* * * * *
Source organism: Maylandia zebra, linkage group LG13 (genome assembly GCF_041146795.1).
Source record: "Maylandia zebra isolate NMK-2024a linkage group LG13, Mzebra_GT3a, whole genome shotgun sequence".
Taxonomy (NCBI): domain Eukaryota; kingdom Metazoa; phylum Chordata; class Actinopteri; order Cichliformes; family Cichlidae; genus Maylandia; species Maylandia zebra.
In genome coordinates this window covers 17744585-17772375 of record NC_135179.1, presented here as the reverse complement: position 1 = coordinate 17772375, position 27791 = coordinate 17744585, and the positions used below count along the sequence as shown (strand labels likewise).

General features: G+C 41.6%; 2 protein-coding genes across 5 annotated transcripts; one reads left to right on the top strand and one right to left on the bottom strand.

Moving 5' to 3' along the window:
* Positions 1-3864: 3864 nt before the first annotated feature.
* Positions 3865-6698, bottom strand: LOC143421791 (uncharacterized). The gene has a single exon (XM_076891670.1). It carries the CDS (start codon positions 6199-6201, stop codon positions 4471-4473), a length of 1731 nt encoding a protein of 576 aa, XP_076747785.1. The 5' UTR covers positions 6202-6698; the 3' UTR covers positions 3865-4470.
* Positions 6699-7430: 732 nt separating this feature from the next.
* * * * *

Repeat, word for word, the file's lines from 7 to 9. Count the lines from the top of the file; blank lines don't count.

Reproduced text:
* Positions 1-3864: 3864 nt before the first annotated feature.
* Positions 3865-6698, bottom strand: LOC143421791 (uncharacterized). The gene has a single exon (XM_076891670.1). It carries the CDS (start codon positions 6199-6201, stop codon positions 4471-4473), a length of 1731 nt encoding a protein of 576 aa, XP_076747785.1. The 5' UTR covers positions 6202-6698; the 3' UTR covers positions 3865-4470.
* Positions 6699-7430: 732 nt separating this feature from the next.